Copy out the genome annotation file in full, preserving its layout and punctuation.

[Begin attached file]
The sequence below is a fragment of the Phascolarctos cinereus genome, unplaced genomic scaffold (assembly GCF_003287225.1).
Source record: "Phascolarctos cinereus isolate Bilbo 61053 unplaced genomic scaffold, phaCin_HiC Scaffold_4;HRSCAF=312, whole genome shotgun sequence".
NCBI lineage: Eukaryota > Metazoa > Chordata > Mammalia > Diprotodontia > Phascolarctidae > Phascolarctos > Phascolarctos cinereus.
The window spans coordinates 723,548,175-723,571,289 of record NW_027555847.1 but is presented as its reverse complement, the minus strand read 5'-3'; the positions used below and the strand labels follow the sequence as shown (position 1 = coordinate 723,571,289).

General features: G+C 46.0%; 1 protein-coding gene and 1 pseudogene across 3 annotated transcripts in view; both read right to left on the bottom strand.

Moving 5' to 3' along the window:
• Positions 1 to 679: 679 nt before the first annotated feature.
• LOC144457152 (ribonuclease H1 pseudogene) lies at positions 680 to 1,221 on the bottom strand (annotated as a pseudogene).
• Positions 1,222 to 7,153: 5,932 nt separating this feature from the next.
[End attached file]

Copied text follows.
The sequence below is a fragment of the Phascolarctos cinereus genome, unplaced genomic scaffold (assembly GCF_003287225.1).
Source record: "Phascolarctos cinereus isolate Bilbo 61053 unplaced genomic scaffold, phaCin_HiC Scaffold_4;HRSCAF=312, whole genome shotgun sequence".
NCBI lineage: Eukaryota > Metazoa > Chordata > Mammalia > Diprotodontia > Phascolarctidae > Phascolarctos > Phascolarctos cinereus.
The window spans coordinates 723,548,175-723,571,289 of record NW_027555847.1 but is presented as its reverse complement, the minus strand read 5'-3'; the positions used below and the strand labels follow the sequence as shown (position 1 = coordinate 723,571,289).

General features: G+C 46.0%; 1 protein-coding gene and 1 pseudogene across 3 annotated transcripts in view; both read right to left on the bottom strand.

Moving 5' to 3' along the window:
• Positions 1 to 679: 679 nt before the first annotated feature.
• LOC144457152 (ribonuclease H1 pseudogene) lies at positions 680 to 1,221 on the bottom strand (annotated as a pseudogene).
• Positions 1,222 to 7,153: 5,932 nt separating this feature from the next.